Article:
Giselle is a beautiful, naive peasant girl who loves to dance. Sadly, these four elements conspire to bring about her untimely death. In a new, luminous production of Giselle, Royal New Zealand Ballet artistic director Ethan Stiefel and Royal Ballet principal dancer Johan Kobborg have reworked the classic “white ballet” to appeal to 21st-century audiences.
In this version – Stiefel’s first full-length work for the RNZB since being appointed last year – the fussiness and long dance sequences of the original 19th-century ballet have been cut, replaced by clean lines, pared-back choreography and an intense emotional landscape. Stiefel and Kobborg focus on dramatic tension and accessible characterisation. The roles of the male protagonists, Albrecht and Hilarion, are deepened; their personalities made more complex. Similarly, the role of Giselle has been given a greater psychological range, blending nuanced emotion and dramatic dancing.
The result is a skilful integration of the original, with its delicate balance between dance and drama, and a contemporary focus on tragedy, built around actions and consequences. The role of Giselle is demanding and principal guest artist Gillian Murphy gives an inspired performance. The challenging choreography requires perfect technique, stamina, control and artistry, and Murphy masters these elements. She dances with great empathy, encompassing Giselle’s youth in Act I and her tenderness in Act II.
She is partnered by Qi Huan as Albrecht, who journeys from confident cad, astounding all with his prowess, to a stricken and remorseful man, supporting Murphy with great sensitivity and pathos. The connection between the pair is poetic, their final leave-taking measured and laden with sadness. Despite the vivacity of Act I, and supernatural beauty in Act II, Giselle is ultimately elegiac. The consequences of disregarding the norms of class-based society are key elements in the ballet. The image of a cloaked, haunted man standing among the burnt-out giant tree roots embodies the destructive force of intemperate actions.
The sets by Howard C Jones are elemental: Act I a rustic cottage and wooden hut, the backdrop an imposing cliff-top castle; Act II a stark graveyard in a forest. Count Albrecht is enraptured with Giselle, and artfully courts her in a peasant disguise. A forester, Hilarion, also enamoured of Giselle, demonstrates his prowess with commanding jumps and turns. But he is no match for the elegant Albrecht, whose feet flash with dazzling beats, flying turns and astounding jumps. Giselle falls in love, but is ultimately betrayed by Albrecht and dies broken-hearted.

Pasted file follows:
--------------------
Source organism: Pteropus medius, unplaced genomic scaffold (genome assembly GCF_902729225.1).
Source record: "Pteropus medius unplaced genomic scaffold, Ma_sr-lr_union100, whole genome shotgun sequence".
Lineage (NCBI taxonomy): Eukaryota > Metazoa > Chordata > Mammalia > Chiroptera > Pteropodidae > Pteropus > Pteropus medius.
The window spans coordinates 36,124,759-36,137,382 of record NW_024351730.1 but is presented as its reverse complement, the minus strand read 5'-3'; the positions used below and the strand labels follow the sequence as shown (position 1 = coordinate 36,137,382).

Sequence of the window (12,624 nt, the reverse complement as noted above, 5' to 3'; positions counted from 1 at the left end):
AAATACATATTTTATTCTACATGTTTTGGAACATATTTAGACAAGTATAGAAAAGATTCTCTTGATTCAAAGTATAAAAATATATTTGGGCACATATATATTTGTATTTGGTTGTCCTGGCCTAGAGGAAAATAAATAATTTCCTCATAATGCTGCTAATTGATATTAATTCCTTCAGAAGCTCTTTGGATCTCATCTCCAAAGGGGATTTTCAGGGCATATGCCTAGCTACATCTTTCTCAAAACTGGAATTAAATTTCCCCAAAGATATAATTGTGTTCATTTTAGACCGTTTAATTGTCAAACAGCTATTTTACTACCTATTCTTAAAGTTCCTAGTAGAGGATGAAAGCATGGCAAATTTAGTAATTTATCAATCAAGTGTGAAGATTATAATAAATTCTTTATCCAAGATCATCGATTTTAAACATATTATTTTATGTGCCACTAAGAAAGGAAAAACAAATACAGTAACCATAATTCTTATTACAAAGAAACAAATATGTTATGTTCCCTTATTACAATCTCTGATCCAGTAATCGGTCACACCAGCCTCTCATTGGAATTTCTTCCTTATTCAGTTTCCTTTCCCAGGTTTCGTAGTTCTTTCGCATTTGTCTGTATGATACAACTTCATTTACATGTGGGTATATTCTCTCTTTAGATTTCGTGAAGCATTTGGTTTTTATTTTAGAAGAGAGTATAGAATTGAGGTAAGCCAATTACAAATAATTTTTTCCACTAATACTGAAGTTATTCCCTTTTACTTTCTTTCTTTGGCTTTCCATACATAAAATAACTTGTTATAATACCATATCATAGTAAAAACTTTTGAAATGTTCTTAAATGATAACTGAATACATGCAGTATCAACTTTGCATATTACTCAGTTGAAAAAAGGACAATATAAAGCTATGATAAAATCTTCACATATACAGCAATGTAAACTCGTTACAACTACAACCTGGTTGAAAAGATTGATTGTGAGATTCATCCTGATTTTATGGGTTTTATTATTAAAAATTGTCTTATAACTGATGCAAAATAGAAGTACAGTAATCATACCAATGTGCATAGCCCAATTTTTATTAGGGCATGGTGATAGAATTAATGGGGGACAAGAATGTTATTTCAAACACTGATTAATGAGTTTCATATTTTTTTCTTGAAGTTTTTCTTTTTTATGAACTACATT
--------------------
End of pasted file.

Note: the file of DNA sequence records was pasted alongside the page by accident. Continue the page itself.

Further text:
The celebration of the grape harvest has been enlivened by an expressive reworking of the folk dance sequences and the inclusion of joyful duets by a wedding party, which serves to heighten the dislocation of Giselle and Albrecht’s romance. Act I is bitter-sweet, Act II mysterious, vengeful. As mourners leave Giselle’s graveside, the night-time forest becomes haunted by wilis – spirit maidens, jilted before their wedding day, whose goal is to entrap men who have betrayed a woman’s true love.
The second night cast has Antonia Hewitt as a more fragile Giselle; even when courted she is tentative. Guest artist Andrew Bowman is a noble Albrecht with magnificent elevation and a commanding stage presence, yet despite beautiful partnering their connection is more distant. The role of Hilarion has inspired different interpretations: Jacob Chown brings passion and musicality, his charm endearing him to the audience; Dimitri Kleioris adds dramatic flair and a sharper, less sympathetic tone. Both Myrthas, Queen of the Wilis, are superb. Abigail Boyle, with chilling characterisation, marks out her authority; Lucy Balfour, equally commanding, cruelly spurns Giselle’s pleas. Both dance magically across the stage, their feet a whirr of tiny beats. Outstanding performances by the entire cast fully realise this beautiful ballet.
GISELLE, Royal New Zealand Ballet, touring until December 12.